Delight is a force of nature. It’s using an iPad for the first time. It’s getting a handwritten card from a Zappos employee. It’s seeing Red Bull’s Felix Baumgartner jump from the edge of space.
Delight strikes a chord with our humanity. It’s memorable, emotional, and powerful in building long-term relationships with your customers that directly impact ROI.
The problem is, few brands get it right. They take shortcuts or neglect delightful experiences altogether. Here are the steps you need to take to cultivate a truly meaningful brand experience.
Clarity’s Q&A Spotlight is a series that features the top conversations from Clarity Answers. This week, we’re sharing insights about starting a new business.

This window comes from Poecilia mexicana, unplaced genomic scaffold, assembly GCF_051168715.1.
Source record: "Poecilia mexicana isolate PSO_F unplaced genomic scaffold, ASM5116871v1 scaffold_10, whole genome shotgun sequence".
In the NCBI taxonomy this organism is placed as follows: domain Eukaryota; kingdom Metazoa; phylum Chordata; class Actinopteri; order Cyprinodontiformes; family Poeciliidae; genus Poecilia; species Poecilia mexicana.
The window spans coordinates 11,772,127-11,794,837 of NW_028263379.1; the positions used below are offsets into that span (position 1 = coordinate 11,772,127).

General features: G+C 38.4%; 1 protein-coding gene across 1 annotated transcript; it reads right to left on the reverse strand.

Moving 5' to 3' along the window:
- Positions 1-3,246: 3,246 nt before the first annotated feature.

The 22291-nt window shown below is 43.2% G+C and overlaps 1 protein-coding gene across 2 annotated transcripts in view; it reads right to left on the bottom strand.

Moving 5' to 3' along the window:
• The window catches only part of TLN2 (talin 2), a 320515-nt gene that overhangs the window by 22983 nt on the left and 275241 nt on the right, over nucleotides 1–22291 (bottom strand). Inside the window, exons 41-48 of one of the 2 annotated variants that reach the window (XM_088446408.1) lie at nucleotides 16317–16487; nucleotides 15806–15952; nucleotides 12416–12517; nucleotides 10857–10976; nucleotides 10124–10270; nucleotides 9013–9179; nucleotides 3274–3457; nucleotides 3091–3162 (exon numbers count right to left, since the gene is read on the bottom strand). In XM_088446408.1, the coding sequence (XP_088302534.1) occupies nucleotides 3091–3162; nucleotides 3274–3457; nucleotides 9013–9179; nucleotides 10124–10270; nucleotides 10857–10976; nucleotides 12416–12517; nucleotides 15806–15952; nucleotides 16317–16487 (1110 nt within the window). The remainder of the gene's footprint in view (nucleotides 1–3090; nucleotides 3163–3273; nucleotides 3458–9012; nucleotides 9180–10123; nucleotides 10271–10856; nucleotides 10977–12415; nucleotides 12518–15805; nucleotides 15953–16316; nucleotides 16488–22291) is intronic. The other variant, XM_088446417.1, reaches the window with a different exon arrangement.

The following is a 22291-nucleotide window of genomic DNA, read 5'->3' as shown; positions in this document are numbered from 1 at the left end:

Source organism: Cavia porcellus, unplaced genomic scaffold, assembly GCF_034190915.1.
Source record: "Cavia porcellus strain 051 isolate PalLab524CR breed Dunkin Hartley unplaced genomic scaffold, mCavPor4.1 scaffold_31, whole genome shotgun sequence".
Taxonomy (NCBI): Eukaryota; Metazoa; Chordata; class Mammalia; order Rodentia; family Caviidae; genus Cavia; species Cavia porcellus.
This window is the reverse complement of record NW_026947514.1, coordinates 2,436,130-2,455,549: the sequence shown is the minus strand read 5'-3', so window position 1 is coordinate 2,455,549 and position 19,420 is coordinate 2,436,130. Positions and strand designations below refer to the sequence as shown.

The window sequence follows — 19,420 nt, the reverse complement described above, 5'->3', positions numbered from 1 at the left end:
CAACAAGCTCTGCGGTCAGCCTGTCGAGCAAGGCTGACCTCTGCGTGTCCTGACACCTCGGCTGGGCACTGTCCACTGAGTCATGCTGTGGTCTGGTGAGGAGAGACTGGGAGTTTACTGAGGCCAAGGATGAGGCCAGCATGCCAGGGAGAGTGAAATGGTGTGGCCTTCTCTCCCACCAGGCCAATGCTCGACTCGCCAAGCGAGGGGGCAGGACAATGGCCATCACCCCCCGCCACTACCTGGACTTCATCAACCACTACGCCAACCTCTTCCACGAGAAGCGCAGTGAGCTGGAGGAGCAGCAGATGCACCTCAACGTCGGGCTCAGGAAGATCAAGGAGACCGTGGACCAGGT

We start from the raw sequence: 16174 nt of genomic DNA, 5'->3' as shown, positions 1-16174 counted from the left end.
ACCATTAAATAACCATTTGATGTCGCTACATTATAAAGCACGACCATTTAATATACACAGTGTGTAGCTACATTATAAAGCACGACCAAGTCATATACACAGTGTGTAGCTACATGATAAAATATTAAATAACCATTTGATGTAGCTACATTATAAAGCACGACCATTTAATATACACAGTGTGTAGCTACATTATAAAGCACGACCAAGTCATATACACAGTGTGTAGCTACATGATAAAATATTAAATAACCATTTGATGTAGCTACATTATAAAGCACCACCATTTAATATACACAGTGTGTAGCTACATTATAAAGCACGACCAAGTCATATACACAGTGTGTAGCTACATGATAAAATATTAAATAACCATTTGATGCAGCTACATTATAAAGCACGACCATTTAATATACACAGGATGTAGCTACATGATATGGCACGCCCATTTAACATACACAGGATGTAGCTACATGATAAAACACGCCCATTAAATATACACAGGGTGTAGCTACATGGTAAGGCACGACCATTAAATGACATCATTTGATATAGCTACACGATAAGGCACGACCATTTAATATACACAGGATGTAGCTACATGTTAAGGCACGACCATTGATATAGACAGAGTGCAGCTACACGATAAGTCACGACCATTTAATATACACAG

Starting a business is an emotional roller coaster. One day, you’re thriving on the freedom. The next? Shit hits the fan. What’s important to remember is that this feeling is totally normal. Keep your cool, and the fog will clear. Luckily, there are others who have been there before:
My name is Mike Jirout and the image above is my view as I write this blog post. It’s three weeks after the close of my first successful tech exit. My company developed Ship Mate, an application to help cruise-goers get excited about and prepared for their vacation. Our motto is “let’s get shipfaced,” and I’ve been aggressively reinforcing the brand this week.
Over the past three years, we’ve had over 600k mobile downloads and reached #2 in Apple’s Top Paid Travel Apps (behind Kayak), bootstrapping the company the entire way. And by bootstrapping, I mean cooking Hot Pockets on irons bootstrapping. Here’s my advice for fellow entrepreneurs: